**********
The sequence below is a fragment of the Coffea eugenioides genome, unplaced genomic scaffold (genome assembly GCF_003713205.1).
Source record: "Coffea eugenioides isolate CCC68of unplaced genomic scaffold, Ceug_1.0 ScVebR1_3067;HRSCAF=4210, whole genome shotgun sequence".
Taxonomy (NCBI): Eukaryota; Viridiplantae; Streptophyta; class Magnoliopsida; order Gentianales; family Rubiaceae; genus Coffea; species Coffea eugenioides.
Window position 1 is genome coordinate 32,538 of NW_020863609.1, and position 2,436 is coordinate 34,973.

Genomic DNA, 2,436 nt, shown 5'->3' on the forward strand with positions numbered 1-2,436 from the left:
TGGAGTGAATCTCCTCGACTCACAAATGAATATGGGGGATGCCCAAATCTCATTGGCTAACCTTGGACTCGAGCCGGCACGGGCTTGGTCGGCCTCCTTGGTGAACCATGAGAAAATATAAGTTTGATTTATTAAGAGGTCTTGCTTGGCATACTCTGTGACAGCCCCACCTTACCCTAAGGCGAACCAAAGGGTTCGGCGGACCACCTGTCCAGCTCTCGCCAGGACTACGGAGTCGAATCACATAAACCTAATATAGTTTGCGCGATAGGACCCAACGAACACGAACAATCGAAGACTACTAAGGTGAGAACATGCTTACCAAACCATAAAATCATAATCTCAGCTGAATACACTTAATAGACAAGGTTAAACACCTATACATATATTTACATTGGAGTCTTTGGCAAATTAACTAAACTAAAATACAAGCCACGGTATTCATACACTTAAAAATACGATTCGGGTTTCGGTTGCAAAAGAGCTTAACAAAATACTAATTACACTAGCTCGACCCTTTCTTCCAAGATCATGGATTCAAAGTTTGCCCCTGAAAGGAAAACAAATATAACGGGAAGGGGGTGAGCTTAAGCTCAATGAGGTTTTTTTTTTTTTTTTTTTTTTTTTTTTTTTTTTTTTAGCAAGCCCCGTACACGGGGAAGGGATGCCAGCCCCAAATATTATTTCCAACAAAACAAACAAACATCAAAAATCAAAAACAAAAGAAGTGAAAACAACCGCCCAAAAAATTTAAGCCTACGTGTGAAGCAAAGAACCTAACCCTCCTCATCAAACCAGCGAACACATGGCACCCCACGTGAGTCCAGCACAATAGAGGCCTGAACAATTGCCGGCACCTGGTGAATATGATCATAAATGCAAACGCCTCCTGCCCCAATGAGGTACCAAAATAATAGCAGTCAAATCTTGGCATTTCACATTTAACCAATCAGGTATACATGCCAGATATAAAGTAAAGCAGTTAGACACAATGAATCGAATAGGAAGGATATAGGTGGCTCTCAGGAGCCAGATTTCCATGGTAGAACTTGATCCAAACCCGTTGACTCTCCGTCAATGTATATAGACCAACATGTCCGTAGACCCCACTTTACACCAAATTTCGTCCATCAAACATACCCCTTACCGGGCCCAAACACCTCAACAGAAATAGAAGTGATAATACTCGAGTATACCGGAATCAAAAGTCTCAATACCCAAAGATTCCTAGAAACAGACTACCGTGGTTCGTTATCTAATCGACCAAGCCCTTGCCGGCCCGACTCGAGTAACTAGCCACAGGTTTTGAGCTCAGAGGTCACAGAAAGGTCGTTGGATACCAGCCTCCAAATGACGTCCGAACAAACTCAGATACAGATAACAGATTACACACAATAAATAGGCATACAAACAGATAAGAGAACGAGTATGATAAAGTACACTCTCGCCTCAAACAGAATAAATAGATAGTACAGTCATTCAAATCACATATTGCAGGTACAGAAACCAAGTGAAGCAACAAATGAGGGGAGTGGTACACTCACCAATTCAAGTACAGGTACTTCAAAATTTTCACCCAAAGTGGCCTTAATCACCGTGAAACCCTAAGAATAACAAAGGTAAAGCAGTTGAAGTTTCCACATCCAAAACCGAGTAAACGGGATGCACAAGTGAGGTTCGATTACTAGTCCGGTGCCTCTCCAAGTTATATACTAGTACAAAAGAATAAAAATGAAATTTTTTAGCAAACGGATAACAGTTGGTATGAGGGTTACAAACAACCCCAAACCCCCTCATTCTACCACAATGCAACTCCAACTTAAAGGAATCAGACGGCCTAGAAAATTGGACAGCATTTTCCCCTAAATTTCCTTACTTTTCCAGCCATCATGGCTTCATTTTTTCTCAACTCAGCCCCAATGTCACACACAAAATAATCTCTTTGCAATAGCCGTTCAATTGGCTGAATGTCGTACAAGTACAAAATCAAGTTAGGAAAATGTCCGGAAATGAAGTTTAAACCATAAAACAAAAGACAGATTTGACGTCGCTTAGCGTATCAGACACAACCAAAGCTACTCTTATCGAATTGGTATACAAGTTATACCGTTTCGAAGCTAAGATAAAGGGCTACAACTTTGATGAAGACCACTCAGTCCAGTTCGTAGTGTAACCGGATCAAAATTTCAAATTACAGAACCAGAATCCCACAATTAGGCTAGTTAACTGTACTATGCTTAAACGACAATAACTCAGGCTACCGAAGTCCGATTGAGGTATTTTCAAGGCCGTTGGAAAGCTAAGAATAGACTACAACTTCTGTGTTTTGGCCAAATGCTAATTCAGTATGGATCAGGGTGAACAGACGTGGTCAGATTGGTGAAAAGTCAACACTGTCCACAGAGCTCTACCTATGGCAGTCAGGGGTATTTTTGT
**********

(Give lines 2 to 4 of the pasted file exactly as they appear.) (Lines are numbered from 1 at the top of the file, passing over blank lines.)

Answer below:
Source record: "Coffea eugenioides isolate CCC68of unplaced genomic scaffold, Ceug_1.0 ScVebR1_3067;HRSCAF=4210, whole genome shotgun sequence".
Taxonomy (NCBI): Eukaryota; Viridiplantae; Streptophyta; class Magnoliopsida; order Gentianales; family Rubiaceae; genus Coffea; species Coffea eugenioides.
Window position 1 is genome coordinate 32,538 of NW_020863609.1, and position 2,436 is coordinate 34,973.